Recent research carried out in England would indicate that children’s suffering is not proportionate to the degree of conflict in a relationship but rather to the way the conflict is managed.  If the conflict is handled well then children will so well especially in the long term despite the breakdown in the relationship.  By the same token if the conflict is handled badly then the children will suffer as a result.   This is not to say that parental relationship breakdown is not distressing for children, of course it is, but their recovery is directly proportional to the way the conflict is handled.   Accordingly it is worth taking the time to think carefully about how you conduct your separation and divorce.  This means giving careful consideration to the various alternative options available to you for example collaboration or mediation.  These options are directly empowering of the couple involved and seek to preserve relationships so as to enable effective co-parenting into the future.  We collaborative lawyers often ask the question of our clients “Do you want to dance together at your daughter’s wedding?”  Most people even in the throes of a breakdown will answer yes!

Collaborative practise not only affords couples separating an opportunity to conduct their separation in a civilised and equitable manner by providing the couple with a safe and contained space in which to resolve their issues , it also uniquely gives a voice to the children within the conflict.  The Child Specialist comes from a therapeutic family systems background.  The CS has a limited duration role within the collaborative team.   The CS is a neutral within the process ie they are not aligned to the parents or either of them.  Their role is to serve the process and specifically they are charged with ensuring that the child’s voice is heard within the team.   The children’s concerns are brought directly into the room by the child specialist who will spend time meeting with them and talking over things with the child/children.  In common with all members of the collaborative team, the child specialist is collaboratively trained.  The Child Specialist will initially deliver his or her report to the coaches and the lawyers if there is some issue of particular concern however in general this will not be necessary and the child specialist will report to the parents with the coaches.  The coaches will assist the parents to hear what the children are saying.  After making his/her report the CS is then on hand to work with the parents  and the coaches on a parenting plan taking account where possible of the children’s concerns.

Parents always want to do right by their children and wish the best for them.  Hearing their children’s worries and concerns can help parents to focus on co-operation rather than dissent enabling resolutions.  When parents are in the throes of separation their parenting is often of a very poor quality as their focus is not on their child.  Paradoxically this is the time when the children have most need of focussed parenting.  The coaches and the child specialist can help re-establish productive parenting which is ultimately beneficial to the family as a whole.  Normalising the experience of parenting within a separation breakdown can be enormously reassuring and so both the coaches and the CS will spend a good deal of time education the parents on parental issues and on child behaviour.  The power of hearing the children’s voices cannot be underestimated.  A good parenting plan which takes account of their needs and worries will ultimately have a much better chance of working well.  The experience of working on such a plan having heard from the children places the emphasis on the family as a unit albeit a bi-nuclear unit rather than a nuclear unit.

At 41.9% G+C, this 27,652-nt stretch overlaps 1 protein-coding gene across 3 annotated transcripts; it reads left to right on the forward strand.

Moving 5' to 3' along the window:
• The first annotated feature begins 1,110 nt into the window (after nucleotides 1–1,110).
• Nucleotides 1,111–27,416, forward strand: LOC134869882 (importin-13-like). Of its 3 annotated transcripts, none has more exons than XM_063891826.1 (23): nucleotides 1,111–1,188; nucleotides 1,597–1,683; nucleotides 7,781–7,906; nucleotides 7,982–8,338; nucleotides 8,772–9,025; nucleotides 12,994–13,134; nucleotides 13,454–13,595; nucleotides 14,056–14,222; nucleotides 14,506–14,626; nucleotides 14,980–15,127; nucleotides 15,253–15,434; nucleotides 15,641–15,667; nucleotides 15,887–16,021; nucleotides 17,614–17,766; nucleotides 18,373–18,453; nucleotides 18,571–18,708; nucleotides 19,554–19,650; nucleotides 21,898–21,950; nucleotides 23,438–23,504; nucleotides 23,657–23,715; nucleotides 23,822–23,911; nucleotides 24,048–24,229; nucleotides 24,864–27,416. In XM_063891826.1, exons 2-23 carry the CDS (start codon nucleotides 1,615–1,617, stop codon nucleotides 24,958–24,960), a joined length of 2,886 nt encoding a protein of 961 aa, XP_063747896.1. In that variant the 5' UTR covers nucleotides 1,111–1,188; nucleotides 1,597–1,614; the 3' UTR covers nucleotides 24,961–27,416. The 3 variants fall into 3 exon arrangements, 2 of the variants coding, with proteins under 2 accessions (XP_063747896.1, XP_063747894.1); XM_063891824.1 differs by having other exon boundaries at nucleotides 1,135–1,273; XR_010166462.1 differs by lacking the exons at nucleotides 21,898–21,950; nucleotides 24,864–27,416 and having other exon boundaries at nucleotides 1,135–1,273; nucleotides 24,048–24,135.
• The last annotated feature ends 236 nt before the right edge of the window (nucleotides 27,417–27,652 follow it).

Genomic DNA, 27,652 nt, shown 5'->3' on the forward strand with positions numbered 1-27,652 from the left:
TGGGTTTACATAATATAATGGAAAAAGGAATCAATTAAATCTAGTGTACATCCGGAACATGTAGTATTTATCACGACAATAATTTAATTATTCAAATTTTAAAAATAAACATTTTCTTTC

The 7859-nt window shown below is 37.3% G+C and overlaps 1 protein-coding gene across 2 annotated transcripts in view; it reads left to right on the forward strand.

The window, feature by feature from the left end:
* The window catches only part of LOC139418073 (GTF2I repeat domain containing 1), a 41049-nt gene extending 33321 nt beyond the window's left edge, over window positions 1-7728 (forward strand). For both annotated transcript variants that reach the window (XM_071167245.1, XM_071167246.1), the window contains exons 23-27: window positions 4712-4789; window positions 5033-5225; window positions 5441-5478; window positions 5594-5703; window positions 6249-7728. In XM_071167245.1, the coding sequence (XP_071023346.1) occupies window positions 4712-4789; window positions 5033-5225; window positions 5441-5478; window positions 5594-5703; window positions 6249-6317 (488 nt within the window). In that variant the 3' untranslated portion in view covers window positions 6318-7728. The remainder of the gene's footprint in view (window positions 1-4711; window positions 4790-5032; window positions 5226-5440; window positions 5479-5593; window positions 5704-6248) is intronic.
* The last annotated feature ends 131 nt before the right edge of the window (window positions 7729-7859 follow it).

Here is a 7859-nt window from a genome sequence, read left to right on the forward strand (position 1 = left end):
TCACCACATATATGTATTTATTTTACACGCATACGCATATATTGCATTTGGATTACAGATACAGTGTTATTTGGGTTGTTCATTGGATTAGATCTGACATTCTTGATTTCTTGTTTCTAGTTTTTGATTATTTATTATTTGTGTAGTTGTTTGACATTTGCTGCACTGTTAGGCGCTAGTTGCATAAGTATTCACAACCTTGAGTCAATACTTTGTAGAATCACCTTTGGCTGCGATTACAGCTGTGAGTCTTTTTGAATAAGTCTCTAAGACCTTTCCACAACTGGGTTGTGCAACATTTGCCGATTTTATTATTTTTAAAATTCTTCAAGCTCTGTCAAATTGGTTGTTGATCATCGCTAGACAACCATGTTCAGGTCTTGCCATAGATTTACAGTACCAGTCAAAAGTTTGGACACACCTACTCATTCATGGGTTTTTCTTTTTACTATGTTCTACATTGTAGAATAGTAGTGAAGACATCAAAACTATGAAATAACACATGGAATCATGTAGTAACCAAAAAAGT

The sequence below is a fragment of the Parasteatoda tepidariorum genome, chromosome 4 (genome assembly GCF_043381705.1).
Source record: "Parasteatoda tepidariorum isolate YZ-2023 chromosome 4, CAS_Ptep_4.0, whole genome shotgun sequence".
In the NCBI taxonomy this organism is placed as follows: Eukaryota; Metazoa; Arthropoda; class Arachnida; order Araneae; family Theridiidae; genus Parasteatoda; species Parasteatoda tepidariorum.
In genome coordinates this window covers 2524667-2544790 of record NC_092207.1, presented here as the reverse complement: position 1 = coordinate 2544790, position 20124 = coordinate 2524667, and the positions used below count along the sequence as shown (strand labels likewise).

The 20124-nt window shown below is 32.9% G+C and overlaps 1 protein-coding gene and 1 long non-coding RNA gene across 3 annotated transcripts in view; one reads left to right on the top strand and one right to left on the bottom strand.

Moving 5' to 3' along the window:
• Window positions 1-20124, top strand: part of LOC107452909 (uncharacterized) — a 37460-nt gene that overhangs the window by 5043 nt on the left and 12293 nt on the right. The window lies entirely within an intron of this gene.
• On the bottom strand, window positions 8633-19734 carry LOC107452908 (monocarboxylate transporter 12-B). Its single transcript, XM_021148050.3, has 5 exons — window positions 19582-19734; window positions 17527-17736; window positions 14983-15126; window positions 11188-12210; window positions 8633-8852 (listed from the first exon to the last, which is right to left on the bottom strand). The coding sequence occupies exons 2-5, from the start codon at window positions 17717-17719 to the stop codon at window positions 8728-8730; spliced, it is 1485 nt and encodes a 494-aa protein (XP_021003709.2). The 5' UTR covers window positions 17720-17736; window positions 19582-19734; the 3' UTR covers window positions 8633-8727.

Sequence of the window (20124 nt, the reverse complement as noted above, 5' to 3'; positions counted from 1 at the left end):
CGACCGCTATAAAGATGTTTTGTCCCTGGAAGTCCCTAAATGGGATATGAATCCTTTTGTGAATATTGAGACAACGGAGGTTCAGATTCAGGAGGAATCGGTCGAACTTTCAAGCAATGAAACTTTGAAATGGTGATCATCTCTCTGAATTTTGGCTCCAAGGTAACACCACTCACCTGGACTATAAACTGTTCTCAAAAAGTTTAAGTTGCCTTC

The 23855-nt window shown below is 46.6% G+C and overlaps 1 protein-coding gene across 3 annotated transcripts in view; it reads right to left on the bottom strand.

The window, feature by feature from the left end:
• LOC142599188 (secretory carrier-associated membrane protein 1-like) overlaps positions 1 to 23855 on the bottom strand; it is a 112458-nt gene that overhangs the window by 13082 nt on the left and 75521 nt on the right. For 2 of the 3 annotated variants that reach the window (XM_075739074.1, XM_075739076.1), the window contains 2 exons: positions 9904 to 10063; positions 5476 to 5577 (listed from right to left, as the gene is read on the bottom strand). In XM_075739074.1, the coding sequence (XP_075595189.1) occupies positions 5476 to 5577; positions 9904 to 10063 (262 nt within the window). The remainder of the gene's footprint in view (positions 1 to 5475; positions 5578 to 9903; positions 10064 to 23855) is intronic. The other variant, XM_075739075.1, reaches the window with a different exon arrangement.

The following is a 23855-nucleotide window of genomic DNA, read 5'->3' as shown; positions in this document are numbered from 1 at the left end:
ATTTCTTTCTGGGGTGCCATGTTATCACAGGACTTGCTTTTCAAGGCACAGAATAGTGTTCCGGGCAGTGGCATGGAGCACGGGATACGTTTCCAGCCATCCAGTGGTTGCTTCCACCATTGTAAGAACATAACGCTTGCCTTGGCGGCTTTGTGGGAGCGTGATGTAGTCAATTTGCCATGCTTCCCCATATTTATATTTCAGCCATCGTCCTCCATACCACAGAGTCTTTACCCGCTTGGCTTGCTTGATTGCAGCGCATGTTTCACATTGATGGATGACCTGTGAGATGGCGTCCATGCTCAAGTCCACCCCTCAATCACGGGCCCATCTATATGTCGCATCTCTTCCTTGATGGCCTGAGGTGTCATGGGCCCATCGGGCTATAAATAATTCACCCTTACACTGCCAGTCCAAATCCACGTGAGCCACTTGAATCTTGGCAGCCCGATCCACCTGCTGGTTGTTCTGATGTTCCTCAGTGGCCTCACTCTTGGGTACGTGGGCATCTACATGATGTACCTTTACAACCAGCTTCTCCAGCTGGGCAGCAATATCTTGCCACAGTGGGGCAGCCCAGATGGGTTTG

The research indicates that while children do not want to be given decisions to make however, they do want to know what is going on.  Having the child specialist affords some empowerment to the children .  The Child Specialist will answer their queries and talk to them about their concerns.  The Child Specialist does not judge what they have to say and hears them in a neutral way. The children are further reassured that whatever they say while it will be brought back to Mum and Dad it will be told to them in a way that does no judge or hurt either Mum or Dad.   Quite often the children do not want to speak to their parents directly and are afraid to ask questions.  It is for them an extremely confusing and worrying situation about which they very often have inaccurate, little or no information .

As collaborative practitioners we find the role of the child specialist to be a key role in the resolution of the issues arising on relationship breakdown.  When the child specialist brings the children’s voice or voices into the room, no one is sitting in judgement, there are no wrongs or rights, no one is being blamed, there are only the issues to be looked at by the two parents who love their children but whose focus may have temporarily strayed and who are now being given a unique opportunity with the assistance of the coaches to engage in really positive parenting through a difficult family period.